Theoretical perspectives on non-verbal cues to deception
What are the characteristics of truthful or false communication? Vrij, Edward, Roberts and Bull (2000): Three possible ways to detect lying – (a)nonverbal communication (body language, smiling, gaze aversion) (b)Vocal behaviour (speech rate, pitch) (c)physiological responses. Vrij (2000): Problem is that none of these is unequivocal evidence of lying.
Ekman (1985/1992): Two kinds of cue to deception – Thinking cues – inconsistencies in the story itself, or an over-rehearsed story. May speak more slowly. Feeling cues – fear (and also excitement) produces higher-pitched voice, more speech errors.
Zuckerman, DePaulo and Rosenthal (1981): Three factors affect a liar’s nonverbal behaviour. (a)Emotional reactions of guilt, fear or excitement (gaze aversion, decreased illustrators, physiological arousal indicators such as blinking, self-touching, speech hesitations and errors, raised pitch) (b)Cognitive effort (c)Attempted behavioural control (decreased movement, lack of spontaneity; unnaturally measured speech rate)
DePaulo (1992): Self-presentational perspective. Truth-tellers and liars have much in common – nervous truth-tellers may resemble liars. (a)Liars may endorse their self-presentations less (seem less involved). (b)Liars take their credibility less for granted, and are more concerned about the impression they make on others.
Buller and Burgoon (1996): Interpersonal Deception Theory (IDT). Liars have to perform numerous communication tasks simultaneously – (a)produce credible verbal and non-verbal behaviour; (b)attend to their audience to ensure they are still being believed; (c)manage their emotions; (d)manage normal conversational processes. Audience’s behaviour affects the liar too; liars may respond with “honest behaviour”.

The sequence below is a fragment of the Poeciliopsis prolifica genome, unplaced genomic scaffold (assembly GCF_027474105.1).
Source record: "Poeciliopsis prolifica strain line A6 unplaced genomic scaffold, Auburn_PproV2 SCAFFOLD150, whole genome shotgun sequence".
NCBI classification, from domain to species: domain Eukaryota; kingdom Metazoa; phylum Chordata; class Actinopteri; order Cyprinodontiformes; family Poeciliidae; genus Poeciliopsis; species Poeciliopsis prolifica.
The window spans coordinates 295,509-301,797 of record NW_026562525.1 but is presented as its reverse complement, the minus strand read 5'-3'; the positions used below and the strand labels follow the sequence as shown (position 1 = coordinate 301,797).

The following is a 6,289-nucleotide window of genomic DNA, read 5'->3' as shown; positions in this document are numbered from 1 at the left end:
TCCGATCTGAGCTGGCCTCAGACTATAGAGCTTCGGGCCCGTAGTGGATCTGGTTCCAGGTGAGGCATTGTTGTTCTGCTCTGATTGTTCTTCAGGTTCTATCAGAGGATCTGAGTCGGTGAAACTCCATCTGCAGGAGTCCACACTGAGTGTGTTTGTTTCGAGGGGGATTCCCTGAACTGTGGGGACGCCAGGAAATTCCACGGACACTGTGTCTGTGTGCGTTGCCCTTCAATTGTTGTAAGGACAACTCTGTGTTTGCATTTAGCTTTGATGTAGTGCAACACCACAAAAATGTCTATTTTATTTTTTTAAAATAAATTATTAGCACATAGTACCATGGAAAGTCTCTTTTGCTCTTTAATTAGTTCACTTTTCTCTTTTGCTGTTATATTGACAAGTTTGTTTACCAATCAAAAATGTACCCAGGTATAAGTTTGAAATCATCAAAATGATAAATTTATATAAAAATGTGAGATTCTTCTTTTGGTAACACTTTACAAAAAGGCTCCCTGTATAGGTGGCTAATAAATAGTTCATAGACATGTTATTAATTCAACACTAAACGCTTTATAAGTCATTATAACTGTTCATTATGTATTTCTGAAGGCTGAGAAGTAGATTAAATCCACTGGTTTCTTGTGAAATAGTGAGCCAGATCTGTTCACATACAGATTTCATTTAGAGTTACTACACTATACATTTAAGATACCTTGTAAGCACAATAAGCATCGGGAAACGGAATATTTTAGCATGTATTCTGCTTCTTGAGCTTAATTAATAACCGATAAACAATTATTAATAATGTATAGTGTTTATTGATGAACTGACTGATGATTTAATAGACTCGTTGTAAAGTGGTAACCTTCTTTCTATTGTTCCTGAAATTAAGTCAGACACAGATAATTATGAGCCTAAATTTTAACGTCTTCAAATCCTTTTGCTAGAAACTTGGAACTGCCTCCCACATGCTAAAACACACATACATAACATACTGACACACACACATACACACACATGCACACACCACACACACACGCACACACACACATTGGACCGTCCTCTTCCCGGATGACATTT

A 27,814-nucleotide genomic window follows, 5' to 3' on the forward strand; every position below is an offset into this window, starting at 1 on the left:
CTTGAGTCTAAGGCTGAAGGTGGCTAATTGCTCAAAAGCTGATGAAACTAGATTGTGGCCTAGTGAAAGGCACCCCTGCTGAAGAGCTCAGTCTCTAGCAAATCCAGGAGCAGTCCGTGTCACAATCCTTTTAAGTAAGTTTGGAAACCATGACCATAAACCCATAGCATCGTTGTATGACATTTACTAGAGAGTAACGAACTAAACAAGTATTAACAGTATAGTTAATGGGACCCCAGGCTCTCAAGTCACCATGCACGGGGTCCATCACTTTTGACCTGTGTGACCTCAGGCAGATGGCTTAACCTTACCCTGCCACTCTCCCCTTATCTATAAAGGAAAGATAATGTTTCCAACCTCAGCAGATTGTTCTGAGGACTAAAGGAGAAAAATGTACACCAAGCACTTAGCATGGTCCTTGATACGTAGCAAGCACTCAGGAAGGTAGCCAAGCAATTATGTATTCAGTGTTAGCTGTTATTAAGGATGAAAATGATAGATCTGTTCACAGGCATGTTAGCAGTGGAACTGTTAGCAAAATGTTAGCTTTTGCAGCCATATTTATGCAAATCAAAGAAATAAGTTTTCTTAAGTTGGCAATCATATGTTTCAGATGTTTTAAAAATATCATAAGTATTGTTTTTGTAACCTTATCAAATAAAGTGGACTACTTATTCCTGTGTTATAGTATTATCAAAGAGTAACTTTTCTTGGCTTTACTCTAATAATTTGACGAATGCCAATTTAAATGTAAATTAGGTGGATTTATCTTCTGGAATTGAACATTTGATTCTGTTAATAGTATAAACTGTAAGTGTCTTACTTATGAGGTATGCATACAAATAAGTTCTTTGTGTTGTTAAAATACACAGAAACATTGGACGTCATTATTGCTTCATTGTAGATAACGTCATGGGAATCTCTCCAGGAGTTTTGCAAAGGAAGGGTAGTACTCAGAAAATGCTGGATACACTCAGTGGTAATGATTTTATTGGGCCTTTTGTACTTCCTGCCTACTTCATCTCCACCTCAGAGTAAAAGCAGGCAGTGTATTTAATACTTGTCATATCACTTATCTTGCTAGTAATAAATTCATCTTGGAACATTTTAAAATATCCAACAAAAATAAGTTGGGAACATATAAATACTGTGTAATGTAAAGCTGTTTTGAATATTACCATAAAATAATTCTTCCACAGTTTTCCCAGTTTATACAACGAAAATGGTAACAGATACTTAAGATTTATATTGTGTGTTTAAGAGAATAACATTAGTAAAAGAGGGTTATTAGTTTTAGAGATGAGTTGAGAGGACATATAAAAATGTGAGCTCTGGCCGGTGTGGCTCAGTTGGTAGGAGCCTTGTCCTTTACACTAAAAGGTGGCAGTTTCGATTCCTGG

What characteristics distinguish truth-tellers from liars?
Myths about liars: Akehurst, Kohnken, Vrij and Bull (1996): Gaze aversion, smiling, blinking and self- manipulations all widely believed to accompany lying. None of these is actually related to lying. (Shifting position (fidgeting) is also widely believed to reflect lying; but evidence is equivocal).
DePaulo et al (2003): meta-analysis of genuine characteristics of liars: More dilated pupils. Appear more tense physically and vocally. Chin raised. Sound more ambivalent and less involved. Higher pitched voice. Repeat words and sentences more. Move arms, hands, fingers, legs and feet less. However - behaviours indicative of lying can be indicative of other states too (e.g. anxiety, ambivalence)